In the second presentation, ‘The HEAL Data Ecosystem: Enabling Data Sharing within the NIH HEAL Initiative®’, Zixin Nie (RTI International) provided an in-depth insight into The Helping to End Addiction Long-term® Initiative, or NIH HEAL Initiative® – an NIH-wide effort to speed scientific solutions to stem the national opioid public health crisis, funding over 1,000 projects nationwide. Zixin provided an overview into the data sharing practices of the HEAL Initiative, the model used for the HEAL Data Ecosystem and how it helps enable data transparency. The tools available to make HEAL data FAIR (Findable, Accessible, Interoperable, and Reusable) were discussed, along with an emphasis on the HEAL Data Ecosystem being an important part of this effort and empowering researchers in the sharing of data.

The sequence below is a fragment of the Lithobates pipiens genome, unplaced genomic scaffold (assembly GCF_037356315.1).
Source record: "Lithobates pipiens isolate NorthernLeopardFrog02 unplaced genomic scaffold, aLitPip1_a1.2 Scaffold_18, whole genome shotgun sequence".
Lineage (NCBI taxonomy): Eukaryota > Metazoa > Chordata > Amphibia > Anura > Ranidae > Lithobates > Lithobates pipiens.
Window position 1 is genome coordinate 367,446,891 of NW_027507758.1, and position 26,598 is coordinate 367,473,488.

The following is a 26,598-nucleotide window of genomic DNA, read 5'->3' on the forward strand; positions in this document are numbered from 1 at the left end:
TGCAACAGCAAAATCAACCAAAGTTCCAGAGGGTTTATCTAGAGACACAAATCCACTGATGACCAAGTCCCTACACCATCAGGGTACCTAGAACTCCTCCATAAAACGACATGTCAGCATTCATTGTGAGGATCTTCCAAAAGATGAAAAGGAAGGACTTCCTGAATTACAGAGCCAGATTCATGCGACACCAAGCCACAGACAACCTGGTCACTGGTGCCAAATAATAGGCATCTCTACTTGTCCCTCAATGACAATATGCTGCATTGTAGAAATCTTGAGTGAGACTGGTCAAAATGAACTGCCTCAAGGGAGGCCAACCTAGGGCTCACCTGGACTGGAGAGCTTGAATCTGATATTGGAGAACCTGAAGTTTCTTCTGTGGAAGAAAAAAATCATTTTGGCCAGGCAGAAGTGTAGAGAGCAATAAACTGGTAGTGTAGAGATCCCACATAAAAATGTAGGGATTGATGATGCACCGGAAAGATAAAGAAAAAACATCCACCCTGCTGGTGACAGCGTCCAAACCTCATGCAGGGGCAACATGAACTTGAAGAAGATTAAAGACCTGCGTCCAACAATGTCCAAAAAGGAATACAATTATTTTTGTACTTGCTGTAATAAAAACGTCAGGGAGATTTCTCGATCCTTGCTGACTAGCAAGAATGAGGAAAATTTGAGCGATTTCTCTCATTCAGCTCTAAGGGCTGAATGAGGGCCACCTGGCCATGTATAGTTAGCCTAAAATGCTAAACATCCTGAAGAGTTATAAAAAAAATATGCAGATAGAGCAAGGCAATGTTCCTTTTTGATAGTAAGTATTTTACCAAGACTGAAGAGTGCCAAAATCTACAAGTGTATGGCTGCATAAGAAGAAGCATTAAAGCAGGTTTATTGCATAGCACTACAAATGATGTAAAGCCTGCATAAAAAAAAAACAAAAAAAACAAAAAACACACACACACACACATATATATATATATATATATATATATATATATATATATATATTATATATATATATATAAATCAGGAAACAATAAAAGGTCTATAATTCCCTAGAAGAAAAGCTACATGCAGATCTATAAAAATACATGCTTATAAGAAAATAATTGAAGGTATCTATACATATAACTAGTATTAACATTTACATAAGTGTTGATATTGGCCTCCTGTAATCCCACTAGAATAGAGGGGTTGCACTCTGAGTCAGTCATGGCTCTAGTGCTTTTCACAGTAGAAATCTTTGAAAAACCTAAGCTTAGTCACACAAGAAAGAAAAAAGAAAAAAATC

In the third presentation, ‘PSURs Public Release – Individual Patient Safety Data Disclosure Across Multiple Transparency Initiatives’, Agnieszka Glowinska and Magdalena Majewska (AstraZeneca) provided insights into their experiences of transparency of COVID-19 products, particularly on publication of PSURs and Assessment Reports of COVID-19 vaccines. This relates specifically to the cumulative and reporting period exposure from post-approval (marketing) experience (Phase IV) and cumulative exposure (Phase III) with the following key aspects in mind: 1) How to ensure the privacy of clinical study participants is protected consistently and 2) Whether a unified approach can be applied to all clinical study participants, regardless of study phase or living status. Agnieszka and Magdalena discussed how to open a dialog supporting transparent sharing of safety data without linking it to the person who has trust in both sponsors and regulators. They also detailed the importance of strategies used in their chosen privacy-enhancing data de-identification framework to ensure information security, cybersecurity and privacy protection.